Cuba marks first anniversary of Fidel’s death
It’s been a year since the death of Fidel Castro, the historic leader of the Cuban Revolution, but on the island, his name is still invoked almost as much as when he was alive.
Children perform an act in a school to commemorate the first anniversary of the death of Cuba's late president Fidel Castro, in Havana, Cuba, November 24th, 2017. REUTERS/Stringer
The music stopped and the rum didn’t flow for nine days last year when Cuba went into official mourning after the November 25th passing of Castro who had been an intimate part of Cubans’ lives for more than half a century.
A year later, the country is planning a series of Castro-focused events from Saturday through December 4th, the day he was laid to rest at Santa Ifigenia cemetery in Santiago de Cuba. On the island, homages both in the official media and on social media — with hashtags #PorSiempreFidel, #YosoyFidel #FidelVive and #FidelesFidel — have reached a frenzied pace.
And across the world, tributes have begun springing up in the form of statues, photo exhibits, a musical called Fidel and a giant olive-green cap, crafted in metal, to look like the hat he frequently wore.
For months, the country’s main newspapers and state television have been publishing and broadcasting so many stories focused on the Castro legend that he seems more alive than ever.
Many of the commemorative activities will be centered in Santiago, the cradle of the Cuban Revolution and the city where Castro was laid to rest. Historian Rogelio Salietes Toro will walk the streets of the city in remembrance of the time Castro spent there, students at the University of Oriente will hold a patriotic vigil and memorial events will be held at workplaces, according to Trabajadores, the newspaper of Cuba’s labor union.
On December 3rd, the eve of the anniversary of Castro’s internment, a cultural event featuring traditional music and dance will be held at the Plaza de la Revolución Antonio Maceo, where Cuban leader Raúl Castro, Fidel’s younger brother and successor, said a final farewell last year.
School children wait for the passage of Fidel Castro's ashes outside a clinic on the route to the Moncada Barracks, in Santiago de Cuba, on December 3rd, 2016. AL DIAZ [email protected]
The next day, a pilgrimage will leave the plaza at 7 a.m. and follow the same route along Avenida Patria that Castro’s ashes took to the cemetery after a military caravan carrying his remains crisscrossed the country from Havana to Santiago.
Even schoolchildren are taking part in the tributes. Students from an elementary school in the Diez de Octubre section of Havana recited a poem in his honor in which they called Castro “the boyfriend of all the girls.”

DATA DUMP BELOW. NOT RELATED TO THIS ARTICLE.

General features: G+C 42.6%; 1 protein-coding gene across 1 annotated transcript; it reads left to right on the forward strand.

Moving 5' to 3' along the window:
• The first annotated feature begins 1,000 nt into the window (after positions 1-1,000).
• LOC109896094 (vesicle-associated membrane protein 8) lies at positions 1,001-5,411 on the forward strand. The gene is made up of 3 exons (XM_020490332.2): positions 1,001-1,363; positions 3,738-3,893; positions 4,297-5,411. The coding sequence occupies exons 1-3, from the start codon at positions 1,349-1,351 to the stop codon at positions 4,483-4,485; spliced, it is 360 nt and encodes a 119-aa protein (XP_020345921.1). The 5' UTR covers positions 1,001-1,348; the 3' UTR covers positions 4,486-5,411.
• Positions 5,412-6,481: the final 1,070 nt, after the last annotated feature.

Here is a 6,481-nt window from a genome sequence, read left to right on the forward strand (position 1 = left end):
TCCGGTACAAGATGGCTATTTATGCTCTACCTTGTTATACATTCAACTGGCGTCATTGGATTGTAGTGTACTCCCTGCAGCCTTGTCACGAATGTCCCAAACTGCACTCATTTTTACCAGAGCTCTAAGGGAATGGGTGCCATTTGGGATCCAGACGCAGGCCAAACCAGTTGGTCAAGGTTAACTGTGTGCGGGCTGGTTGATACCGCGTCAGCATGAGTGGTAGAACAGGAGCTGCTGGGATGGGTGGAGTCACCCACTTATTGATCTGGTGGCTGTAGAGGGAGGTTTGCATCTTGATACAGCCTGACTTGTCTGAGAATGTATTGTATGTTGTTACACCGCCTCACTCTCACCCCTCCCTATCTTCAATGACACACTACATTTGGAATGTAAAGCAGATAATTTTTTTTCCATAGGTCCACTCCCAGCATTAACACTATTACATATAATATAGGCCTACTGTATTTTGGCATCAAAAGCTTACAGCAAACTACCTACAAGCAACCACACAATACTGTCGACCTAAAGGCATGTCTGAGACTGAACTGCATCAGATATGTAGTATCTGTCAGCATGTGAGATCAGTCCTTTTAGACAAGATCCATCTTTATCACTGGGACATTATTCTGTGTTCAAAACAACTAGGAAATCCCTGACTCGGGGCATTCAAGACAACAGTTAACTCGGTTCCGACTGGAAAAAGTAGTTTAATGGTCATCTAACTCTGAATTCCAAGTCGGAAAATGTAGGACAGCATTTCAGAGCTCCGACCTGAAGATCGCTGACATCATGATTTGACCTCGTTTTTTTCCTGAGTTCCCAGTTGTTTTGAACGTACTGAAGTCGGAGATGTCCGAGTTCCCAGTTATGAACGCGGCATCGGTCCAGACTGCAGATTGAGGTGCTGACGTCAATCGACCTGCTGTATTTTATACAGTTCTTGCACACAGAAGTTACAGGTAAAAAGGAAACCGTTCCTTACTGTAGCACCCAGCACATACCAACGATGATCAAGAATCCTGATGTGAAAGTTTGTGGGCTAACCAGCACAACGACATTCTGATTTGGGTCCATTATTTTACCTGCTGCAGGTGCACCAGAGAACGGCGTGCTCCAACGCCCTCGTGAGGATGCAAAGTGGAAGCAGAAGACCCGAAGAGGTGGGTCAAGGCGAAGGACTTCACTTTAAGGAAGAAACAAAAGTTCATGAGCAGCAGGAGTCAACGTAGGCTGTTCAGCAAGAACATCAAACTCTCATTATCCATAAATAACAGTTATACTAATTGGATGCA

In the days leading to the anniversary, people have quietly been leaving flowers at Castro’s granite tomb. It was sculpted to look like a kernel of corn, and its shape was inspired by a line from a poem by Cuban patriot José Martí: “All the glory of the world fits in a single kernel of corn.”
Elections to select delegates to municipal People’s Power assemblies will be held Sunday, and they, too, have been dedicated to Castro. “It will be a gift that Cuba will give to Fidel,” said the daily newspaper Juventud Rebelde.
Castro still has a daily presence in Cuba’s official media. His name is often invoked in official speeches and his Reflections, short opinion pieces he wrote until his last year of life, are still featured on the homepage of Granma, the Communist Party of Cuba’s media outlet.
A man hangs pictures of late Cuban president Fidel Castro on a stage to be used during celebrations of what would have been his 91st birthday in San Antonio de los Banos, Cuba, August 10th, 2017. Picture taken on August 10th, 2017. REUTERS/Alexandre Meneghini
When Raúl Castro spoke at the plaza last year, he announced that Cuba would carry out his brother’s wish that there be no statues in his image and no naming of Cuban streets, plazas, buildings or other public sites in his honor. Of course, old billboards with Castro’s image and words still dot the Cuban countryside.
Several statues of Castro also have appeared since his death in Russia, South Africa, and the Dominican Republic as well as in London. There also have been photo exhibitions and seminars on the life and times of Castro held around the world, including a seminar this week at the Cuban Embassy in Washington.
A giant metal cap designed to look like the olive-green cap used by a young Castro is one Argentine tribute to “el comandante.” The piece, weighing in at 66 pounds, was constructed of sheet metal by workers from the town of Carmen de Areco in Buenos Aires province. The workers “donated the materials and put all their love into this project,” according to Cubadebate, an official online news site.
The tomb of Fidel Castro at the Cemeterio Santa Ifigenia in Santiago de Cuba on Sunday, December 4th, 2016, the day of his funeral service. AL DIAZ [email protected]
His death last year plunged Cuba into nine days of national mourning.
A funeral cortege carried his ashes on a three-day journey from Havana to his final resting place in the east of the island, where he had launched the Cuban Revolution.
“I am Fidel” became a nationwide chant, as many Cubans pledged to stay faithful to the revolution he led, which in 1959 overthrew a dictator.
“He was the best we’ve had as a leader,” Rene Perez, a Havana taxi driver, said, echoing the feelings of many Cubans who miss Fidel’s leadership, especially at times of crisis./.